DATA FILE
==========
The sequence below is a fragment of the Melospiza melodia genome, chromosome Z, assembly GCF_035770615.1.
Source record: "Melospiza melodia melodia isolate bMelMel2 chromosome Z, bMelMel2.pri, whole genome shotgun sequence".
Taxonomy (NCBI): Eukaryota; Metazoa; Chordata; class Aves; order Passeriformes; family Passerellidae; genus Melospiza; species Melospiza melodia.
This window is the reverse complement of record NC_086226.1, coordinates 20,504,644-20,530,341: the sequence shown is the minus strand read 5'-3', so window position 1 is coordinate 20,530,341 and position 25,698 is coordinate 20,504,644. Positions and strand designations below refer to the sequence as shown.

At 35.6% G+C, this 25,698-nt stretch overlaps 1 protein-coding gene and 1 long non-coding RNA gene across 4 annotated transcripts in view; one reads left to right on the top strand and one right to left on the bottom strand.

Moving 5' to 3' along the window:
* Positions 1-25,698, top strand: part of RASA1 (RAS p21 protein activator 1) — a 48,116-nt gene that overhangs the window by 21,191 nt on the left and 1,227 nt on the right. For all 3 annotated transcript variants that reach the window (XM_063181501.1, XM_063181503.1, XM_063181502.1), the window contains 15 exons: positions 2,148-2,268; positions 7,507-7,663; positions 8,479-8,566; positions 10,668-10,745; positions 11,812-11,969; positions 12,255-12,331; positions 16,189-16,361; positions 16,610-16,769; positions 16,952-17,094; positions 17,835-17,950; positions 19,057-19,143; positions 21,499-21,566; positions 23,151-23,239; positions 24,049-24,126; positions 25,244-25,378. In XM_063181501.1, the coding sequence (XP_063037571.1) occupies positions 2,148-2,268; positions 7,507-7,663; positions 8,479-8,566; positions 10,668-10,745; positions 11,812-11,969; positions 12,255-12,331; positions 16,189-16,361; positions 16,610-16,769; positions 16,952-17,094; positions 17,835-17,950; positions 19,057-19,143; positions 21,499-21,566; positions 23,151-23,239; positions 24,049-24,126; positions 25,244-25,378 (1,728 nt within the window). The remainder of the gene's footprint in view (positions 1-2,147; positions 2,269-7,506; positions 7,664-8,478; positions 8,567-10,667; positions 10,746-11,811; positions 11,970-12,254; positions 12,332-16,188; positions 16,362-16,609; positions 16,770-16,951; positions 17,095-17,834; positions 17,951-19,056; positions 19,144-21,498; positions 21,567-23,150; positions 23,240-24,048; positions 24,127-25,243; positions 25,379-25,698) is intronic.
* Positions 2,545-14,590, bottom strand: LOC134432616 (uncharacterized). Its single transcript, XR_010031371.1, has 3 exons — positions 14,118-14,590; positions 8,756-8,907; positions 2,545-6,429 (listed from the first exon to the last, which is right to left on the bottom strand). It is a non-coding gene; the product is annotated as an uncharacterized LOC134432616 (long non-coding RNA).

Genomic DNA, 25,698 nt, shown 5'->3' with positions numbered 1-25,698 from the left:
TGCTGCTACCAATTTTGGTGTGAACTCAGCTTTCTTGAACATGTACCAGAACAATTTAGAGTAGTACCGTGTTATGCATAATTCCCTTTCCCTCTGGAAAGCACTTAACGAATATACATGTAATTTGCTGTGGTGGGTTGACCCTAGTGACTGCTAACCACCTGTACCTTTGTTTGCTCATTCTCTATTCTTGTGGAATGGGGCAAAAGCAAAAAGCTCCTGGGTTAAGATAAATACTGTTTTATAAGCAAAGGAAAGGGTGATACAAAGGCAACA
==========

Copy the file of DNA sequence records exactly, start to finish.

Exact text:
The sequence below is a fragment of the Melospiza melodia genome, chromosome Z, assembly GCF_035770615.1.
Source record: "Melospiza melodia melodia isolate bMelMel2 chromosome Z, bMelMel2.pri, whole genome shotgun sequence".
Taxonomy (NCBI): Eukaryota; Metazoa; Chordata; class Aves; order Passeriformes; family Passerellidae; genus Melospiza; species Melospiza melodia.
This window is the reverse complement of record NC_086226.1, coordinates 20,504,644-20,530,341: the sequence shown is the minus strand read 5'-3', so window position 1 is coordinate 20,530,341 and position 25,698 is coordinate 20,504,644. Positions and strand designations below refer to the sequence as shown.

At 35.6% G+C, this 25,698-nt stretch overlaps 1 protein-coding gene and 1 long non-coding RNA gene across 4 annotated transcripts in view; one reads left to right on the top strand and one right to left on the bottom strand.

Moving 5' to 3' along the window:
* Positions 1-25,698, top strand: part of RASA1 (RAS p21 protein activator 1) — a 48,116-nt gene that overhangs the window by 21,191 nt on the left and 1,227 nt on the right. For all 3 annotated transcript variants that reach the window (XM_063181501.1, XM_063181503.1, XM_063181502.1), the window contains 15 exons: positions 2,148-2,268; positions 7,507-7,663; positions 8,479-8,566; positions 10,668-10,745; positions 11,812-11,969; positions 12,255-12,331; positions 16,189-16,361; positions 16,610-16,769; positions 16,952-17,094; positions 17,835-17,950; positions 19,057-19,143; positions 21,499-21,566; positions 23,151-23,239; positions 24,049-24,126; positions 25,244-25,378. In XM_063181501.1, the coding sequence (XP_063037571.1) occupies positions 2,148-2,268; positions 7,507-7,663; positions 8,479-8,566; positions 10,668-10,745; positions 11,812-11,969; positions 12,255-12,331; positions 16,189-16,361; positions 16,610-16,769; positions 16,952-17,094; positions 17,835-17,950; positions 19,057-19,143; positions 21,499-21,566; positions 23,151-23,239; positions 24,049-24,126; positions 25,244-25,378 (1,728 nt within the window). The remainder of the gene's footprint in view (positions 1-2,147; positions 2,269-7,506; positions 7,664-8,478; positions 8,567-10,667; positions 10,746-11,811; positions 11,970-12,254; positions 12,332-16,188; positions 16,362-16,609; positions 16,770-16,951; positions 17,095-17,834; positions 17,951-19,056; positions 19,144-21,498; positions 21,567-23,150; positions 23,240-24,048; positions 24,127-25,243; positions 25,379-25,698) is intronic.
* Positions 2,545-14,590, bottom strand: LOC134432616 (uncharacterized). Its single transcript, XR_010031371.1, has 3 exons — positions 14,118-14,590; positions 8,756-8,907; positions 2,545-6,429 (listed from the first exon to the last, which is right to left on the bottom strand). It is a non-coding gene; the product is annotated as an uncharacterized LOC134432616 (long non-coding RNA).

Genomic DNA, 25,698 nt, shown 5'->3' with positions numbered 1-25,698 from the left:
TGCTGCTACCAATTTTGGTGTGAACTCAGCTTTCTTGAACATGTACCAGAACAATTTAGAGTAGTACCGTGTTATGCATAATTCCCTTTCCCTCTGGAAAGCACTTAACGAATATACATGTAATTTGCTGTGGTGGGTTGACCCTAGTGACTGCTAACCACCTGTACCTTTGTTTGCTCATTCTCTATTCTTGTGGAATGGGGCAAAAGCAAAAAGCTCCTGGGTTAAGATAAATACTGTTTTATAAGCAAAGGAAAGGGTGATACAAAGGCAACA